Kingston Canadian Film Festival - Experience French Canadian Movies

From March 2nd to 5th 2017


An ode to being young, dumb and eager to make trouble, PRANK is an often hilarious and sometimes uncomfortably familiar story anti-coming-of-age by one of Quebec’s most distinctive new talents. Best known for his own award-winning shorts and his striking cinematography for Denis Côté, François Biron makes a confident feature debut with this story of an adolescent misfit who falls in with a trio of teens with a penchant for pranks. As tensions between the new friends grow, the stunts take a shift from the crude and puerile toward the cruel and unhinged.


Chloe Robichaud takes a delightfully original approach to political and cultural questions that typically get a much more staid treatment. In the film’s slightly-alternate version of reality, Canada has a very close neighbour named Besco, a tiny island nation with 170,000 inhabitants and a dim future unless it can strike a better deal for itself and its resources. That’s the hope at a round of meetings attended by various visiting Canadian politicians, business interests and local representatives. Emily VanCamp, Rémy Girard and Macha Grenon part of the terrific ensemble cast for Robichaud’s politically astute comedy of manners.


Anne Émond established herself as one of Canadian cinema’s boldest new talents with NUIT #1 (KCFF 12) and LES ĒTRES CHERS (KCFF 16). In her most daring film to date, Émond mixes fact and fiction in order to convey the very complex life of Nelly Arcan, the Quebecois writer who took similar liberties with the truth in a series of literary sensations based on her experiences as a sex worker. Though challenging at times, NELLY has tremendous force thanks to the stunning performance by Mylène Mackay, who stars not as all of Nelly’s different incarnations and personas that will be just as beguiling to viewers as they clearly are to Émond.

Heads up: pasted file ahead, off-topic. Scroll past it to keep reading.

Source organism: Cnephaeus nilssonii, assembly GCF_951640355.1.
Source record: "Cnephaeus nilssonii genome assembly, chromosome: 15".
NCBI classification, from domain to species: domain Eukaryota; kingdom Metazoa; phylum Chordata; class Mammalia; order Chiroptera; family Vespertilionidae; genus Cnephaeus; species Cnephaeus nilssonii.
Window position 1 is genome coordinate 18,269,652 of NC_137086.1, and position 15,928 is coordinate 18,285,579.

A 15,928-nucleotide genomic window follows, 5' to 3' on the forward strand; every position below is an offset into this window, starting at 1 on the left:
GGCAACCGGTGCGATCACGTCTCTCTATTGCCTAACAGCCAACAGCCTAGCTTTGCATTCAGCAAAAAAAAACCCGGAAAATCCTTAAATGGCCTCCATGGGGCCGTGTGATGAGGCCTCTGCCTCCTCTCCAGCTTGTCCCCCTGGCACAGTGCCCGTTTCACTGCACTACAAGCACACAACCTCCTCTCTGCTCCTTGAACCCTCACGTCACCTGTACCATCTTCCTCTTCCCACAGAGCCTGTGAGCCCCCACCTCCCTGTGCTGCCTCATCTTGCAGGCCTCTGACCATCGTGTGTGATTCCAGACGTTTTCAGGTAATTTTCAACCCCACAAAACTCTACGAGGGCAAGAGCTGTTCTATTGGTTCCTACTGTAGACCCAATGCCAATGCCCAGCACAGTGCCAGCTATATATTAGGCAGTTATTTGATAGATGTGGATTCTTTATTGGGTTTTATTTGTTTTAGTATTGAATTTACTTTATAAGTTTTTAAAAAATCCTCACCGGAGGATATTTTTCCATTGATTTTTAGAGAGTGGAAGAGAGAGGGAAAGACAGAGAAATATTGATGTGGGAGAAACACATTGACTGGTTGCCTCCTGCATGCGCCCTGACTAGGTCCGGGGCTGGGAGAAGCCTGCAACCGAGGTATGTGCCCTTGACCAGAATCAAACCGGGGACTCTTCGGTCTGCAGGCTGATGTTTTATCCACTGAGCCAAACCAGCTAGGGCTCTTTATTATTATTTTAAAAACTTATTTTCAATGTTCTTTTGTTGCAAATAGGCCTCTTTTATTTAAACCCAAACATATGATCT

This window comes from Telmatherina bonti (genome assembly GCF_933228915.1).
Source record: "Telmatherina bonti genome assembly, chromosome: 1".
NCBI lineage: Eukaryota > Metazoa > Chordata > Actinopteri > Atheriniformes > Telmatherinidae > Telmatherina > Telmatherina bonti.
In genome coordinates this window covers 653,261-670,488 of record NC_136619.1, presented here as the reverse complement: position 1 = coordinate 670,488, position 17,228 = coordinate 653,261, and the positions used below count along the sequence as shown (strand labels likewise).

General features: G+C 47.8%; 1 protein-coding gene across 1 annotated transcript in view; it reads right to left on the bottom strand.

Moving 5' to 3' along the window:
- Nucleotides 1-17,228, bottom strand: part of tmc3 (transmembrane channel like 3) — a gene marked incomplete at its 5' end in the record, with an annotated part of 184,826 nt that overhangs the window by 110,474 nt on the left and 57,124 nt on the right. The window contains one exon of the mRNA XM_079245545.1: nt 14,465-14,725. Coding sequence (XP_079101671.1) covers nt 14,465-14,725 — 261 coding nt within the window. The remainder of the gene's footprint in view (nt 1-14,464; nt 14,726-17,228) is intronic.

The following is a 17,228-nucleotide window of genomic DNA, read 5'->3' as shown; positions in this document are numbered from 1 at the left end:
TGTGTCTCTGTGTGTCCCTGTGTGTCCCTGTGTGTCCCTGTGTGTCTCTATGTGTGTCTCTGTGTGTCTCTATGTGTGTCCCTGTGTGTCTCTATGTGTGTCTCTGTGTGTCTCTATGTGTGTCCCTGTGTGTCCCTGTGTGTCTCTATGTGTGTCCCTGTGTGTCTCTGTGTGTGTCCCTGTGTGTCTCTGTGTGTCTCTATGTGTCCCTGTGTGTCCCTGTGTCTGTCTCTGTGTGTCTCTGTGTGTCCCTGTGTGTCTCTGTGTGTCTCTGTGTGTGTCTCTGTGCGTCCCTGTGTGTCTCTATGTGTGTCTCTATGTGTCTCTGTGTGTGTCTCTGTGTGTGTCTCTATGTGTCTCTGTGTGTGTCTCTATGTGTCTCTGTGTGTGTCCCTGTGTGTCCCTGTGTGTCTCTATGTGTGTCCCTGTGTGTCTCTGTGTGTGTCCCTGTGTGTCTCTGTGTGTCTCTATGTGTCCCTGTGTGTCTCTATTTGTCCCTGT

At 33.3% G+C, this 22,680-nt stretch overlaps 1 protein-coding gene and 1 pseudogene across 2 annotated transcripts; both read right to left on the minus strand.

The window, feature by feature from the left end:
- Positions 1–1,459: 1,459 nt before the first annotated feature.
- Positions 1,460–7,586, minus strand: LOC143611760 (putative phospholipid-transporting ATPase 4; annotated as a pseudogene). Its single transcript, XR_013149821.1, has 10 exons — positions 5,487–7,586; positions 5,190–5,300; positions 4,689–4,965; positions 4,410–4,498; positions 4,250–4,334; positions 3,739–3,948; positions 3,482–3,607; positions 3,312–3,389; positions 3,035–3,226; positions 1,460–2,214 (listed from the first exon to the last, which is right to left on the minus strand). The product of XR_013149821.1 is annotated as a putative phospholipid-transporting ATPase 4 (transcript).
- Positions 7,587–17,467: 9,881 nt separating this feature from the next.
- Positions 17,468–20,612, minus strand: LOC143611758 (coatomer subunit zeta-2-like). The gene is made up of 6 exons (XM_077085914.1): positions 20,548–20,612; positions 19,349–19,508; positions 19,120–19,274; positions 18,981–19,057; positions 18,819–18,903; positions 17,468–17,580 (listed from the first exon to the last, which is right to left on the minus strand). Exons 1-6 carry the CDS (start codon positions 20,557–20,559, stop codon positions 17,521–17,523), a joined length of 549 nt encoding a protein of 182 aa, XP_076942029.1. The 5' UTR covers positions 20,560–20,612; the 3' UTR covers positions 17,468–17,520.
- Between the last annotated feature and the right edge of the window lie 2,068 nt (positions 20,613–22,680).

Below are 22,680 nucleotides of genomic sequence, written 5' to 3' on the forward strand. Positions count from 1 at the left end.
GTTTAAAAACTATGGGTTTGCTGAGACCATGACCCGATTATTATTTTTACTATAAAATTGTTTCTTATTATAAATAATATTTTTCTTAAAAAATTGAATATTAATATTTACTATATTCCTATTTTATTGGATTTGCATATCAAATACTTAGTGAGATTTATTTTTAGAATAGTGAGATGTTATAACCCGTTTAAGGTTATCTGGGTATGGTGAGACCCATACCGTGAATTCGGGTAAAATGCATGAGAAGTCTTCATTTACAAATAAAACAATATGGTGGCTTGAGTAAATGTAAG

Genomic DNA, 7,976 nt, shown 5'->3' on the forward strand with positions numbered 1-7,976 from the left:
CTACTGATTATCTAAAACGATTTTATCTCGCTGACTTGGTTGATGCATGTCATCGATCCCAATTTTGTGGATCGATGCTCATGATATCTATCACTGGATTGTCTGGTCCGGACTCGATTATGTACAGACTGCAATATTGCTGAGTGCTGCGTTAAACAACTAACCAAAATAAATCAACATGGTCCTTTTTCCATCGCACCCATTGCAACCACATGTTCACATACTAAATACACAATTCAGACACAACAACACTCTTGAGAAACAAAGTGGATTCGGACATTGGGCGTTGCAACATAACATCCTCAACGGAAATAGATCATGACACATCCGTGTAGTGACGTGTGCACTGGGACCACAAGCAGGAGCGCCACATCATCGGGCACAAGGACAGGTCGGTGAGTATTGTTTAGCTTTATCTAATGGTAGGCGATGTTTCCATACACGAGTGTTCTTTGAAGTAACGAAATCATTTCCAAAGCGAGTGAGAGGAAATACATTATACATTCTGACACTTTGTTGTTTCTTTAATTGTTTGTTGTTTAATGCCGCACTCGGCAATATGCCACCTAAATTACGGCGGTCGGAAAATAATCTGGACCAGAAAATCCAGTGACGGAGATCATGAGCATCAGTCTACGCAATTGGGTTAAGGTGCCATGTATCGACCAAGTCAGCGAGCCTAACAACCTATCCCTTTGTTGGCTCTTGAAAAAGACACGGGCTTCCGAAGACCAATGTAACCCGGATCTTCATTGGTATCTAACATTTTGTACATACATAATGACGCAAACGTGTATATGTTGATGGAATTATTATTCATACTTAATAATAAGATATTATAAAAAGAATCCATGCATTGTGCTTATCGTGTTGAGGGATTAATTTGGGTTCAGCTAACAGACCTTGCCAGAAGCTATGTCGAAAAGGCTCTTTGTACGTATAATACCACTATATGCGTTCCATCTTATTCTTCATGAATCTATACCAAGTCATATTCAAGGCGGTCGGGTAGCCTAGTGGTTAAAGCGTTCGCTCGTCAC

Even in a year with so many strong first features by young Canadian filmmakers, this thoughtful and delicately rendered debut by Montreal’s Sophie Goyette is a standout. One reason why it’s so remarkable is the subdued sense of lyricism that informs each of the film’s three parts as Goyette gently shifts the focus of her story from a young Canadian woman in Mexico, to the man who employs her as a piano teacher for his son and then to the man’s lovelorn elderly father. Though the themes of memory, regret and escape connect all of these different lives, Goyette prefers to let her insights emerge in a manner that’s subtle, surprising and utterly organic.


No recent Canadian film can match the audacity of this provocative portrait of new-school radicalism run amok. Directors Mathieu Denis and Simon Lavoie were inspired by the student protests over tuition hikes that rocked Montreal in 2012, which had them wondering how far the protesters were really willing to go. The filmmakers integrated footage of real demonstrations into this otherwise speculative tale of four would-be revolutionaries who will resort to extreme measures if it means fundamental change for the society they abhor.  The winner of the Best Canadian Feature award at TIFF last September, it’s a film that seems uniquely attuned to these tumultuous times.